Case Study: Leeds’ Victoria Gate Shopping Arcade

The area’s weaving heritage is referenced into the herringbone granite floor at Leeds’ Victoria Gate shopping arcade.

Words by Clare Dowdy

ACME’S new shopping arcade Victoria Gate, in Leeds, has a striking floor in 13 shades of grey granite. The herringbone pattern was inspired by traditional cloth weaves synonymous with the city’s history of fabric trade.

Granite was chosen for its durability, stability in a tiled form, its suitability as a floor, and the range of colours and textures available. Price also came into it. ‘The budget for the flooring was limited and granite was one of the few choices we had that could still provide a good quality finish,’ says Friedrich Ludewig, who formed ACME in 2007, having been associate director at Foreign Office Architects. ‘Granite tends to be quite flat, with constant and fine texture and very little veins or figures. This is why it was important to use a strong pattern that made the floor feel more precious,' he adds.

The design is a combination of two simple and regular patterns: a regular-striped herringbone pattern alternating dark and light bands, and a fading gradient from dark grey (near the shop fronts) to light grey (to the centre of the arcade). ‘The overlay of these two simple patterns creates a more complex pattern while retaining a degree of order,’ says Ludewig, adding ‘we didn't use any particularly sophisticated software to create this.’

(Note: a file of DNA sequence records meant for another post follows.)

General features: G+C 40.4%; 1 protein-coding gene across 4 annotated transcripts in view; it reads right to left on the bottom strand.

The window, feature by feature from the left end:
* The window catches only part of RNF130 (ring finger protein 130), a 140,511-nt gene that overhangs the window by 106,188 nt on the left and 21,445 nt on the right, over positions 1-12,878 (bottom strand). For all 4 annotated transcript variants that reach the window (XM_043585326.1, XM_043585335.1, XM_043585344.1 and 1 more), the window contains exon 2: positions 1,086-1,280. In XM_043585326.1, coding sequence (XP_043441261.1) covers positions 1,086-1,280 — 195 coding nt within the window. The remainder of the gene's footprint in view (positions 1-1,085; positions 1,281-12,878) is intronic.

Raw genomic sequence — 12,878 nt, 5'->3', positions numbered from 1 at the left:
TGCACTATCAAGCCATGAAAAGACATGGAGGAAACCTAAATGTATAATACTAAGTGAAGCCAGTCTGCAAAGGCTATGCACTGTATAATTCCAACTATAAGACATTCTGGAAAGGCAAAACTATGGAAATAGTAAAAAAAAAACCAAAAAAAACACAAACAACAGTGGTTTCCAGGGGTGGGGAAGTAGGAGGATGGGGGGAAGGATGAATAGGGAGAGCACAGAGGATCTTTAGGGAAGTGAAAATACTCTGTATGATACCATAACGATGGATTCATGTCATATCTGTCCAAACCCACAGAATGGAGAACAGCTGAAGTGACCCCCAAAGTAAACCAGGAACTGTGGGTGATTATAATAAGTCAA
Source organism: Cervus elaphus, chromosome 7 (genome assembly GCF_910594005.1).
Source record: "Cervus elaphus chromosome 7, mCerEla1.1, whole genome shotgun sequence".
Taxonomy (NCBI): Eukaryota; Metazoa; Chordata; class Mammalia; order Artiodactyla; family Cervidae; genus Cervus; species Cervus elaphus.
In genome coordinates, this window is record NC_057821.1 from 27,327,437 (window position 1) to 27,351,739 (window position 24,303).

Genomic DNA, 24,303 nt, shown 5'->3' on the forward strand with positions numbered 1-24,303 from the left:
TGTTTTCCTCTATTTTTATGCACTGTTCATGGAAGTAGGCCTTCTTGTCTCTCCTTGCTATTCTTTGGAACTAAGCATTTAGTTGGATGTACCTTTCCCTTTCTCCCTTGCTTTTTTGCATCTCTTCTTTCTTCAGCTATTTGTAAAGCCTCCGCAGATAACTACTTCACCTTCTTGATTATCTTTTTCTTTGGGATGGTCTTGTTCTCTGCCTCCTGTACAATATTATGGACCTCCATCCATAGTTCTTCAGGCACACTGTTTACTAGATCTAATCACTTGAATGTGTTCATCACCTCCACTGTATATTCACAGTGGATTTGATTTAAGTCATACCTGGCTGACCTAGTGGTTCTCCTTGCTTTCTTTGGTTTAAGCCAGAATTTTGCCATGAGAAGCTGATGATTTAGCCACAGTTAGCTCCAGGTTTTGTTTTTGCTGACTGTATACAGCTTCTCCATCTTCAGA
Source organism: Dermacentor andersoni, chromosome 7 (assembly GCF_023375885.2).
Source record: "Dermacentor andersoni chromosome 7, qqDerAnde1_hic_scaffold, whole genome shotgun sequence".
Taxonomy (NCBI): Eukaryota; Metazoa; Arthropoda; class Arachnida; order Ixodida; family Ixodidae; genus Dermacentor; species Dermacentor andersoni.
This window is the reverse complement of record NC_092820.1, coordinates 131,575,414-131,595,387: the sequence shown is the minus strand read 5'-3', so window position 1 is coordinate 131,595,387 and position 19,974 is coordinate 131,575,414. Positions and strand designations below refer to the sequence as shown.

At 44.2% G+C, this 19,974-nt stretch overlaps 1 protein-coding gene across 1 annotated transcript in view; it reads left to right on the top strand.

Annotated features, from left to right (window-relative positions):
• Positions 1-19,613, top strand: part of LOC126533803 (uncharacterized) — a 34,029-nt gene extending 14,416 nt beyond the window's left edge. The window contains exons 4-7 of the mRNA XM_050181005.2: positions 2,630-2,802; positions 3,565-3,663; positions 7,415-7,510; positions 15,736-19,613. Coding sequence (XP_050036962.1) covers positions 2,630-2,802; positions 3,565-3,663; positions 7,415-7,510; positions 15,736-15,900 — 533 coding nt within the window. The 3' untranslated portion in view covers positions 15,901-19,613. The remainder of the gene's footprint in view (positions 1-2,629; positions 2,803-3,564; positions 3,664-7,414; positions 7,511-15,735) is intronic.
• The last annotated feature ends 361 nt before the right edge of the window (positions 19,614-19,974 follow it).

ACME selected 13 shades that differed enough from each other – without hues – but had consistent intervals between each individual shade. ‘We also needed to choose granite types that were consistent in their quality and appearance, within an acceptable range of variation, and ones that were available in the amounts that we needed,’ says Ludewig. These limitations led to a long selection process, involving a number of visits to quarries in Italy and China for quality inspections.

Marshalls’ Natural Stone Division sourced the granite from China, where a full-scale mock-up was dry-laid. This allowed ACME to make some changes to the granite types to ensure it could achieve the grading that it wanted.

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